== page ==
Date of Original Version

5-2002

Type

Technical Report

Rights Management

All Rights Reserved

Abstract or Description

A comprehensive versioning file system creates and retains a new file version for every WRITE or other modification request. The resulting history of file modifications provides a detailed view to tools and administrators seeking to investigate a suspect system state. Conventional versioning systems do not efficiently record the many prior versions that result. In particular, the versioned metadata they keep consumes almost as much space as the versioned data. This paper examines two space-efficient metadata structures for versioning file systems and describes their integration into the Comprehensive Versioning File System (CVFS). Journal-based metadata encodes each metadata version into a single journal entry; CVFS uses this structure for inodes and indirect blocks, reducing the associated space requirements by 80%. Multiversion b-trees extend the per-entry key with a timestamp and keep current and historical entries in a single tree; CVFS uses this structure for directories, reducing the associated space requirements by 99%. Experiments with CVFS verify that its current-version performance is similar to that of non-versioning file systems. Although access to historical versions is slower than conventional versioning systems, checkpointing is shown to mitigate this effect.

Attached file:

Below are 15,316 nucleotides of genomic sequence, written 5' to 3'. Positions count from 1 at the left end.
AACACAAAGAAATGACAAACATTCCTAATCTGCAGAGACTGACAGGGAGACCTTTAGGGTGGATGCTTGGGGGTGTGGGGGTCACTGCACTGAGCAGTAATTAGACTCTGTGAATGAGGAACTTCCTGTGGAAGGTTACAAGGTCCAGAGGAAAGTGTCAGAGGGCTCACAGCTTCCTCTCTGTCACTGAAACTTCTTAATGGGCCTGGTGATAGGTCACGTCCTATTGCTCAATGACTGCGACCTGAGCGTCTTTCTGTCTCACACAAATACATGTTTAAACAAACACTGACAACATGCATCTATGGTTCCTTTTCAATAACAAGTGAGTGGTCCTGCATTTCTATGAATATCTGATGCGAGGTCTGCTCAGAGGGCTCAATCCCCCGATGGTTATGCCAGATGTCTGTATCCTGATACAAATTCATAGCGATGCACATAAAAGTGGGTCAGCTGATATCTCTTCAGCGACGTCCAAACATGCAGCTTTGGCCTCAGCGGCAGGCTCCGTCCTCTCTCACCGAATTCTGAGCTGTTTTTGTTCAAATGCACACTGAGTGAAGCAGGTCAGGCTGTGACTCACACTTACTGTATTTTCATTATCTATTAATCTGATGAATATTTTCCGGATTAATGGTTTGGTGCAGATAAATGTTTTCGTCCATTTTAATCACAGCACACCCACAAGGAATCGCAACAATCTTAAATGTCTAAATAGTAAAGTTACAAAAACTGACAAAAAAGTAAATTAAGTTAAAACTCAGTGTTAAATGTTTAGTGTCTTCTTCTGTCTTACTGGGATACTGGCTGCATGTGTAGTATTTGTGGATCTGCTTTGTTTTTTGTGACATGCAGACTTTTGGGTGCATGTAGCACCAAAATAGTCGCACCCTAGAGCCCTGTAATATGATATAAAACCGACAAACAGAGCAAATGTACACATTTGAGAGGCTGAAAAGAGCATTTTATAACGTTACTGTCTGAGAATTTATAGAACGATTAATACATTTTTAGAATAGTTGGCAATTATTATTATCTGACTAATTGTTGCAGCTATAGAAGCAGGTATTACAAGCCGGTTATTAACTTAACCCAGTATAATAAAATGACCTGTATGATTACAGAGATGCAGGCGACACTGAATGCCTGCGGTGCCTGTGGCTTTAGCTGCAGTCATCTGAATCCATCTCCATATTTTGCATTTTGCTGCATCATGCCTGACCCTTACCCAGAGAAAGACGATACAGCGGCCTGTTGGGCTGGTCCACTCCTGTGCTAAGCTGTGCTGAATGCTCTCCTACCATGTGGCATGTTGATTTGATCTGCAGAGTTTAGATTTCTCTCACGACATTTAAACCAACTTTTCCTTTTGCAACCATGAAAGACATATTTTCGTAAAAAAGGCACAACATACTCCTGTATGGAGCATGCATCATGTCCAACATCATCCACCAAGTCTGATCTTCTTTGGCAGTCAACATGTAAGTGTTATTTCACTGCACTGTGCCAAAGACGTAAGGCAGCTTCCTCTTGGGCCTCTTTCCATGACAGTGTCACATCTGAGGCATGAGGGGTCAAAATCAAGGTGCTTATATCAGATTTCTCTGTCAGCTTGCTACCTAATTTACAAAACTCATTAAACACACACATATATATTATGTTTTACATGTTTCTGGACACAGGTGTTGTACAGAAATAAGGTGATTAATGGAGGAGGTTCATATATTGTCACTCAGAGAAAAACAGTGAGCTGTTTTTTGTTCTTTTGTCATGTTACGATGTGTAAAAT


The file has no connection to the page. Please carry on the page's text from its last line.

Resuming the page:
Comments

Superceded by Proceedings 2nd USENIX Conference on File and Storage Technologies, San Francisco, CA, Mar 31 - Apr 2, 2003.

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